As China geared up to send a high-powered delegation to India to put the strained ties back on track, a state-run daily on Wednesday cautioned that the two countries should be on guard against efforts by elements from within and outside to derail ties.
Zhou Yongkang, ranked ninth in the hierarchy of the ruling Communist Party of China (CPC), will be visiting New Delhi towards the end of this month to hold talks with top Indian officials, officials said in Beijing.
The visit by Zhou, member the influential Politburo Standing Committee in-charge of political, legal and legislative agenda, has set off speculation that China is making efforts to warm up to India and to repair the damage caused by a host of issues, especially the denial of visa to Lt Gen BS Jaswal on the ground that he headed troops in Jammu and Kashmir, which China regards as disputed.
After the incident, India had put on hold all the defence exchanges between the two countries.
Zhou's visit is more or less confirmed but the dates are under finalisation, an official here said.
His visit is being seen as a precursor to the visit of Chinese Premier Wen Jiabao in the next few months.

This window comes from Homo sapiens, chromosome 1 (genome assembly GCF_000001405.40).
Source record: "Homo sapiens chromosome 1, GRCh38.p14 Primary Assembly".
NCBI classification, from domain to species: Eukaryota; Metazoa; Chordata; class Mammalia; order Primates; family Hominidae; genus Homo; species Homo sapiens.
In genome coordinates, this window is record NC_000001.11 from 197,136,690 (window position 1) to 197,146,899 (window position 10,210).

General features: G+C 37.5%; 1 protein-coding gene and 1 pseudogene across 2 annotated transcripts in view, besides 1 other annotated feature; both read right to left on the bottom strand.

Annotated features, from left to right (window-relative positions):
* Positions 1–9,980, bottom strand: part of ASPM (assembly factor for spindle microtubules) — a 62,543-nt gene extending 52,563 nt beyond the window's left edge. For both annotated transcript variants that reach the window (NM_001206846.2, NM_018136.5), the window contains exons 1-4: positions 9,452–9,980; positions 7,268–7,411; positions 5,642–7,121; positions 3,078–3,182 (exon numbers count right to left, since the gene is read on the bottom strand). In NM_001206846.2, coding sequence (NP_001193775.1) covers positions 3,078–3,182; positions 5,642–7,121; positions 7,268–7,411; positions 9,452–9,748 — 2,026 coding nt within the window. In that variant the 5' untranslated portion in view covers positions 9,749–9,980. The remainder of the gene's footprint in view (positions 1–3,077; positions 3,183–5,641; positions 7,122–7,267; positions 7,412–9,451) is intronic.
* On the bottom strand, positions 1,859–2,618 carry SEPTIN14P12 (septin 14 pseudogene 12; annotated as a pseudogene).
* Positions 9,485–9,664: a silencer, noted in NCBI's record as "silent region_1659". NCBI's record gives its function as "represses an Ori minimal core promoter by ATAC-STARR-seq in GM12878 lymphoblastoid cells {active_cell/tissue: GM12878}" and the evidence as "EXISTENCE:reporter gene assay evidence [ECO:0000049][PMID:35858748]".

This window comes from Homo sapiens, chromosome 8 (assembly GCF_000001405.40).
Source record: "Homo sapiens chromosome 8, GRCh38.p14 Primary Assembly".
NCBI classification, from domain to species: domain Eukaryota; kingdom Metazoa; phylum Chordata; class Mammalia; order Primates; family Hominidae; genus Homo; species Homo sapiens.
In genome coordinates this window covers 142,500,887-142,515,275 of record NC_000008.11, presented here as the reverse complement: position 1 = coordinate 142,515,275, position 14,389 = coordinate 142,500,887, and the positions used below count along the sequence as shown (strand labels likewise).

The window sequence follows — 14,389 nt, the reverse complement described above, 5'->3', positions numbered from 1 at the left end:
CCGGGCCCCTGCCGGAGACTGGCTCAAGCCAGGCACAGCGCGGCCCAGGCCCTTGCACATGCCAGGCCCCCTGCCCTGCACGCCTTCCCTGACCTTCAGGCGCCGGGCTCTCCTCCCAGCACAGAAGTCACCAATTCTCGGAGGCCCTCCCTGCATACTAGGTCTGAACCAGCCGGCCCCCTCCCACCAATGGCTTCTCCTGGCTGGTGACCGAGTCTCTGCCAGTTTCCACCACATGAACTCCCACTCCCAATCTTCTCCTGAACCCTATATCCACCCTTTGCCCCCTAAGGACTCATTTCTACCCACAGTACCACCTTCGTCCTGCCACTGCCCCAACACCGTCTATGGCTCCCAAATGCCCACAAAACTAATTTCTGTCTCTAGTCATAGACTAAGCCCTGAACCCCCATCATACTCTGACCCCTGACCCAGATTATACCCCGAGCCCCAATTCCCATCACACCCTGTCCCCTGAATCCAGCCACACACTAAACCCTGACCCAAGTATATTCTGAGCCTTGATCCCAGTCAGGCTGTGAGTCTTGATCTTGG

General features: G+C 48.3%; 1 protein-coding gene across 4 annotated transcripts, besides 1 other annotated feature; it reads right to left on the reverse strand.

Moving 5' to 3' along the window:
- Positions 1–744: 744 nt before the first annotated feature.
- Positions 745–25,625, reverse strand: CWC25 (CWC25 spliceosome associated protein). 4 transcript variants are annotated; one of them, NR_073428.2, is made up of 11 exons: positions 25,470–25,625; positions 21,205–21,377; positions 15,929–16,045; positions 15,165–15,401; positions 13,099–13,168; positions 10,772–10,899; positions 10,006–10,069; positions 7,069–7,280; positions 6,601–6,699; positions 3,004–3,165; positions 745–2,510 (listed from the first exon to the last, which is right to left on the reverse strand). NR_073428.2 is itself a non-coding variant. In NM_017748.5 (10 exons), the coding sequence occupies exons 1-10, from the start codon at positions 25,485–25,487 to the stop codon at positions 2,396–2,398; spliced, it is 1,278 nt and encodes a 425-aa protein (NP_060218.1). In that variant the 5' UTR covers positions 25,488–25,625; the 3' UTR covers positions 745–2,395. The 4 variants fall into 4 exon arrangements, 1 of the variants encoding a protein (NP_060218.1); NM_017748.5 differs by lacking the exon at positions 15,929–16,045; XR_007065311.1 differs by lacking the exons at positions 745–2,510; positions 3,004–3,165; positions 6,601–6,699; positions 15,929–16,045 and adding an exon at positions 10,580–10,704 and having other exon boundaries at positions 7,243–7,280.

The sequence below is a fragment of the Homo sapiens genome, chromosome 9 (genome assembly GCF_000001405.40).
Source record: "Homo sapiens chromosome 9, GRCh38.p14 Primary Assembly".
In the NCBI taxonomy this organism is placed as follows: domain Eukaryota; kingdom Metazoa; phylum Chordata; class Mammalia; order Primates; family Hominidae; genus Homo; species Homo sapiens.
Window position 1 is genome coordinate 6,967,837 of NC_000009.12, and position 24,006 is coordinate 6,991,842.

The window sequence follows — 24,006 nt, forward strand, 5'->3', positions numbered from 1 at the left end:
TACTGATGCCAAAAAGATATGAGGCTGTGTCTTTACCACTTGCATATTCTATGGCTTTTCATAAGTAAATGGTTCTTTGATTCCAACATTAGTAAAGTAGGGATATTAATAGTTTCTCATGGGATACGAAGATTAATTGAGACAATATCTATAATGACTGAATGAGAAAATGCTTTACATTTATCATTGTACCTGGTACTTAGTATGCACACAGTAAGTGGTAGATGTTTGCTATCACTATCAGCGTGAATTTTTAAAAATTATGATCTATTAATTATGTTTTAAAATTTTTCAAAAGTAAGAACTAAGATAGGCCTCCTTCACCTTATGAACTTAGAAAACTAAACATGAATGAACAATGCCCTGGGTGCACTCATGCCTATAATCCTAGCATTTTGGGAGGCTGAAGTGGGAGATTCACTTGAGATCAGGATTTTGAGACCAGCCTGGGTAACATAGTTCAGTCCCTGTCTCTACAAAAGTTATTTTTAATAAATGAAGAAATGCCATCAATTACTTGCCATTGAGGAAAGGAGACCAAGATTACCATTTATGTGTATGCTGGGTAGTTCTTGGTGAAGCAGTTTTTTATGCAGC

An article carried by the official China Daily, titled 'China, India made for each other' says both nations should be on guard against elements trying to foment problems.
"Of course, there are still some unresolved differences between the two countries, from border disputes left over by history to competition in energy, resources and markets, and some trade frictions and investment limitations set by India on Chinese enterprises," the article written by Du Youkang, Director of the Centre for South Asian Studies at the Institute of International Studies, Fudan University said.
It said India has always harboured a grudge against China's "normal engagement" with other South Asian countries and noted that the 1962 border conflict that interrupted healthy development of bilateral relations, and that their mutual trust is still to be restored to the highest level.
"Some ill-intentioned elements are making use of some or all of these problems to create trouble and confusion," it said.
"Now they need to step up vigilance, and guard against elements - inside as well as outside their countries - which try to create trouble and push bilateral relations off the tracks," it said.
Diplomats here usually attach significance to write ups in the state media, especially on inter-state relations as they are presumed to have been cleared at the top of the Chinese government to send a subtle message.